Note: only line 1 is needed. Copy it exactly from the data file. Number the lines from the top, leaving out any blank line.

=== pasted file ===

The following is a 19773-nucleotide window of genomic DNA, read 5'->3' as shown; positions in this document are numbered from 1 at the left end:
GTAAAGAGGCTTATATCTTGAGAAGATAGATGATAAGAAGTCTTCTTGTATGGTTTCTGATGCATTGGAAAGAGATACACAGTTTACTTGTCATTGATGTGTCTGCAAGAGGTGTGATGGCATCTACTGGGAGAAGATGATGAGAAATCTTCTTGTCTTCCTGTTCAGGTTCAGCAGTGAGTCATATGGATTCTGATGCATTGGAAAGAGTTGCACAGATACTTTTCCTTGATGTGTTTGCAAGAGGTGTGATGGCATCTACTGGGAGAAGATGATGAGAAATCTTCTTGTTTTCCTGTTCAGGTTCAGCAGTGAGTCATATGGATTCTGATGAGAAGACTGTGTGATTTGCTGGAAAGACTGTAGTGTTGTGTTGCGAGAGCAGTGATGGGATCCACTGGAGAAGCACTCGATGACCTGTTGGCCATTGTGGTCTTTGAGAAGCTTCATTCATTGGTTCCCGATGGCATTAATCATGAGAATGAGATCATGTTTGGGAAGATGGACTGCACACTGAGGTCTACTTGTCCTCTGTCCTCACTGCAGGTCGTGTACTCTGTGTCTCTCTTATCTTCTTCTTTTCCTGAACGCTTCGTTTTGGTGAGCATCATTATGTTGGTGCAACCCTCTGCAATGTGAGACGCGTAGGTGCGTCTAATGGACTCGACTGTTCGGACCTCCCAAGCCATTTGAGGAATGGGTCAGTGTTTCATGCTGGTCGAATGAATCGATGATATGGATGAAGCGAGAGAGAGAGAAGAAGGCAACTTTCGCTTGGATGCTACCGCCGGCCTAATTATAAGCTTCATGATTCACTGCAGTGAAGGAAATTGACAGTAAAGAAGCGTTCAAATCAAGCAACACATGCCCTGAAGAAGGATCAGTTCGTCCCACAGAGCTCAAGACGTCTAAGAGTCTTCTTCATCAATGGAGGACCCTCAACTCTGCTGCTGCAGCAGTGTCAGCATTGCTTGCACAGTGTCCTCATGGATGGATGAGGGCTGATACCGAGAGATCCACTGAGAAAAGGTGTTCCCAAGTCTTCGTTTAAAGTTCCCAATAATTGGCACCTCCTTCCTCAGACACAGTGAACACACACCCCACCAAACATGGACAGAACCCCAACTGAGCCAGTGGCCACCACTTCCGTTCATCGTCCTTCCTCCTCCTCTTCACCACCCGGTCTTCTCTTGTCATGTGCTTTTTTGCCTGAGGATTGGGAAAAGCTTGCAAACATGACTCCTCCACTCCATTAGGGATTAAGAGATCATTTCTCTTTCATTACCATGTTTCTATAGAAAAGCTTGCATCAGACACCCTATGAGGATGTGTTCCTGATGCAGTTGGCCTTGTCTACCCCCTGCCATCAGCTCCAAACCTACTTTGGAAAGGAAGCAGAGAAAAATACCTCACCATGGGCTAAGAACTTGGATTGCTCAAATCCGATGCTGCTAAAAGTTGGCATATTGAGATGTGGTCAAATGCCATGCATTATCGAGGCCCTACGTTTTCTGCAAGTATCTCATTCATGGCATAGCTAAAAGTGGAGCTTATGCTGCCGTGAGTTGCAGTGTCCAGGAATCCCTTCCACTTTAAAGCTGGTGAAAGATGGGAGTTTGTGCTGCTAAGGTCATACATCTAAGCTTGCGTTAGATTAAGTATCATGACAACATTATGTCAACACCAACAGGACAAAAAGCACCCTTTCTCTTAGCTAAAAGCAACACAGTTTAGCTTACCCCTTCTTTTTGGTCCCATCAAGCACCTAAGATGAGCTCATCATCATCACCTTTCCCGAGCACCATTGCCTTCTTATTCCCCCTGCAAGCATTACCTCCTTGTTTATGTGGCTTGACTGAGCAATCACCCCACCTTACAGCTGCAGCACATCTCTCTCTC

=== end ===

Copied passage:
The following is a 19773-nucleotide window of genomic DNA, read 5'->3' as shown; positions in this document are numbered from 1 at the left end: